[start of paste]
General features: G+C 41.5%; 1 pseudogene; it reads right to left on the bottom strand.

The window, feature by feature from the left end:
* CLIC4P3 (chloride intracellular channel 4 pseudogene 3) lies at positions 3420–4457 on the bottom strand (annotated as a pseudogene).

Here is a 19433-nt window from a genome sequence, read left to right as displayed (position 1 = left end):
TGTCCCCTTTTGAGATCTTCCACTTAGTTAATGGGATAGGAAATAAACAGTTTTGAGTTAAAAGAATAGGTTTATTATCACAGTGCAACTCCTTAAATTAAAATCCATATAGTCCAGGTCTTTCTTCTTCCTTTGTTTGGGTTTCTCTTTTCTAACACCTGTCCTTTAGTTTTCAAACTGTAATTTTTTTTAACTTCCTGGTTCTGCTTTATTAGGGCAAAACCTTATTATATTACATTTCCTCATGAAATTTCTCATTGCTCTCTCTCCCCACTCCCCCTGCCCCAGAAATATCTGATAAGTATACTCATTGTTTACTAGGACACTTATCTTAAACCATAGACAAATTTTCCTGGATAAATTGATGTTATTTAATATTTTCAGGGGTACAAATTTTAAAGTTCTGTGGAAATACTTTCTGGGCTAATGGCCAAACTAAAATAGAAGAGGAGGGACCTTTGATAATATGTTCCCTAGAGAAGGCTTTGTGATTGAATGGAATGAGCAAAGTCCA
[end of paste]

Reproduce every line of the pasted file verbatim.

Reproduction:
General features: G+C 41.5%; 1 pseudogene; it reads right to left on the bottom strand.

The window, feature by feature from the left end:
* CLIC4P3 (chloride intracellular channel 4 pseudogene 3) lies at positions 3420–4457 on the bottom strand (annotated as a pseudogene).

Here is a 19433-nt window from a genome sequence, read left to right as displayed (position 1 = left end):
TGTCCCCTTTTGAGATCTTCCACTTAGTTAATGGGATAGGAAATAAACAGTTTTGAGTTAAAAGAATAGGTTTATTATCACAGTGCAACTCCTTAAATTAAAATCCATATAGTCCAGGTCTTTCTTCTTCCTTTGTTTGGGTTTCTCTTTTCTAACACCTGTCCTTTAGTTTTCAAACTGTAATTTTTTTTAACTTCCTGGTTCTGCTTTATTAGGGCAAAACCTTATTATATTACATTTCCTCATGAAATTTCTCATTGCTCTCTCTCCCCACTCCCCCTGCCCCAGAAATATCTGATAAGTATACTCATTGTTTACTAGGACACTTATCTTAAACCATAGACAAATTTTCCTGGATAAATTGATGTTATTTAATATTTTCAGGGGTACAAATTTTAAAGTTCTGTGGAAATACTTTCTGGGCTAATGGCCAAACTAAAATAGAAGAGGAGGGACCTTTGATAATATGTTCCCTAGAGAAGGCTTTGTGATTGAATGGAATGAGCAAAGTCCA